## BLOG: The Weekly Challenge #053

Friday, Mar 27, 2020| Tags: Perl, Raku

I noticed now a days, I go for solution with unit test. I will give the credit to fellow Team PWC member, E. Choroba. It feels great when you see the test pass at the end. Well the solution looks little different than just standalone solution. For that reason, I decided to do both for Raku solutions. Also this allowed me to explore unit testing in Raku.

# PERL

Lets start with Perl solution for the task Rotate Matrix. For this, I used straight forward for loop to move around numbers.

``````#!/usr/bin/perl

use strict;
use warnings;

use Test::More;
use Test::Deep;

my \$unit_tests = {
90 => {
in  => [ [ 1, 2, 3 ], [ 4, 5, 6 ], [ 7, 8, 9 ] ],
out => [ [ 7, 4, 1 ], [ 8, 5, 2 ], [ 9, 6, 3 ] ],
},
180 => {
in  => [ [ 1, 2, 3 ], [ 4, 5, 6 ], [ 7, 8, 9 ] ],
out => [ [ 9, 8, 7 ], [ 6, 5, 4 ], [ 3, 2, 1 ] ],
},
270 => {
in  => [ [ 1, 2, 3 ], [ 4, 5, 6 ], [ 7, 8, 9 ] ],
out => [ [ 3, 6, 9 ], [ 2, 5, 8 ], [ 1, 4, 7 ] ],
},
};

foreach my \$degree (sort { \$a <=> \$b } keys %\$unit_tests) {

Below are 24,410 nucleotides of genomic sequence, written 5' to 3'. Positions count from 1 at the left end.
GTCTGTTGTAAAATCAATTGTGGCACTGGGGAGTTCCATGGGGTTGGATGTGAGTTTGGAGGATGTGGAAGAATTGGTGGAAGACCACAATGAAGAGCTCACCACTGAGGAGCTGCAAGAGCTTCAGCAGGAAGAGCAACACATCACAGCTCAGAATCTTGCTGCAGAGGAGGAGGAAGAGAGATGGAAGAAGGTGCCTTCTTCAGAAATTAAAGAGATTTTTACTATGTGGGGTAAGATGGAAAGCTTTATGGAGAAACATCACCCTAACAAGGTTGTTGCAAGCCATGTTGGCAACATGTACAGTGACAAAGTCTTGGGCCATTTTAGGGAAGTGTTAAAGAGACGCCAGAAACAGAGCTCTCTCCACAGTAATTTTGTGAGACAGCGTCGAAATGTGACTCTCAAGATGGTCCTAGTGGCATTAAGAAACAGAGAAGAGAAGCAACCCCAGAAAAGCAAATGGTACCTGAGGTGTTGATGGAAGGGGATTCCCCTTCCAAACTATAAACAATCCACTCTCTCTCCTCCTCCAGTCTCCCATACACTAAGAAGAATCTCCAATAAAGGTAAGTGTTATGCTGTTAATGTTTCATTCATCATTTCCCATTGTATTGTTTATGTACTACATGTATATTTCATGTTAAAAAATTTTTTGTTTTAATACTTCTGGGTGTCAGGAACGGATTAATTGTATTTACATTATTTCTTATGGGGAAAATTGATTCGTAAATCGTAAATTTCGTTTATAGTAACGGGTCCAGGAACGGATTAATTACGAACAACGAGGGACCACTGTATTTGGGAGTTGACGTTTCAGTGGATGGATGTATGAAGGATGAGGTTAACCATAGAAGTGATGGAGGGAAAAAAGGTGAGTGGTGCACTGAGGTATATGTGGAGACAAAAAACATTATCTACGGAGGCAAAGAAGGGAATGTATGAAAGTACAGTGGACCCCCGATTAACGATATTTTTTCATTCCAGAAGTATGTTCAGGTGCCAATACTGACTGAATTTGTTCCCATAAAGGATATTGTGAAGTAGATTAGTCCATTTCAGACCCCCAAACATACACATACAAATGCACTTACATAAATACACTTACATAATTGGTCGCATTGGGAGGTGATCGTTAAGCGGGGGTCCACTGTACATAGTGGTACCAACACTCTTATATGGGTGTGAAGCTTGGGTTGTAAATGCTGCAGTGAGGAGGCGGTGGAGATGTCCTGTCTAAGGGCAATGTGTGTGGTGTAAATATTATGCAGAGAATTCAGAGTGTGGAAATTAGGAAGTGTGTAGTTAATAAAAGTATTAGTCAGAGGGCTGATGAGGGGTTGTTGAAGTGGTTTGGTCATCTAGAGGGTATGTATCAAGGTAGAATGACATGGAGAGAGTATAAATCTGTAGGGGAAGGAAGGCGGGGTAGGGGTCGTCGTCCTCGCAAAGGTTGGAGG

my \$in  = \$unit_tests->{\$degree}->{in};
my \$out = \$unit_tests->{\$degree}->{out};
cmp_deeply(rotate_matrix(\$in, \$degree), \$out, "rotation by \$degree.");
}

done_testing;

sub rotate_matrix {
my (\$matrix, \$degree) = @_;

foreach my \$i ( 1 .. int(\$degree/90) ) {
my \$rows = @\$matrix;
my \$cols = @{\$matrix->[0]};

my \$_matrix = [];
foreach my \$i ( 0 .. \$rows-1 ) {
my \$k = 2;
foreach my \$j ( 0 .. \$cols-1 ) {
\$_matrix->[\$i][\$j] = \$matrix->[\$k][\$i];
\$k--;
}
}
\$matrix = \$_matrix;
}

return \$matrix;
}
``````

For this task, I just did standalone solution. The best part of the solution is the use of CPAN module Algorithm::Combinatorics. The module did most of the work for me. The only thing left for me to do is apply the rule and print the string that passes the test.

``````#!/usr/bin/perl

use strict;
use warnings;

use Algorithm::Combinatorics qw(variations_with_repetition);

my \$count = \$ARGV[0] // 2;
die "ERROR: Invalid count \$count.\n"
unless ((\$count >= 1) && (\$count <= 5));

my \$chars = [qw(a e i o u)];

if (\$count == 1) {
print join "\n", @\$chars;
print "\n";
exit;
}

my \$iter  = variations_with_repetition(\$chars, \$count);

my \$char_sets = [];
while (my \$char = \$iter->next) {
push @\$char_sets, join "", @\$char;
}

my \$rules = [
qr/a(?=[ie])/,
qr/e(?=[i])/,
qr/i(?=[aeou])/,
qr/o(?=[au])/,
qr/u(?=[oe])/
];

foreach my \$char_set (@\$char_sets) {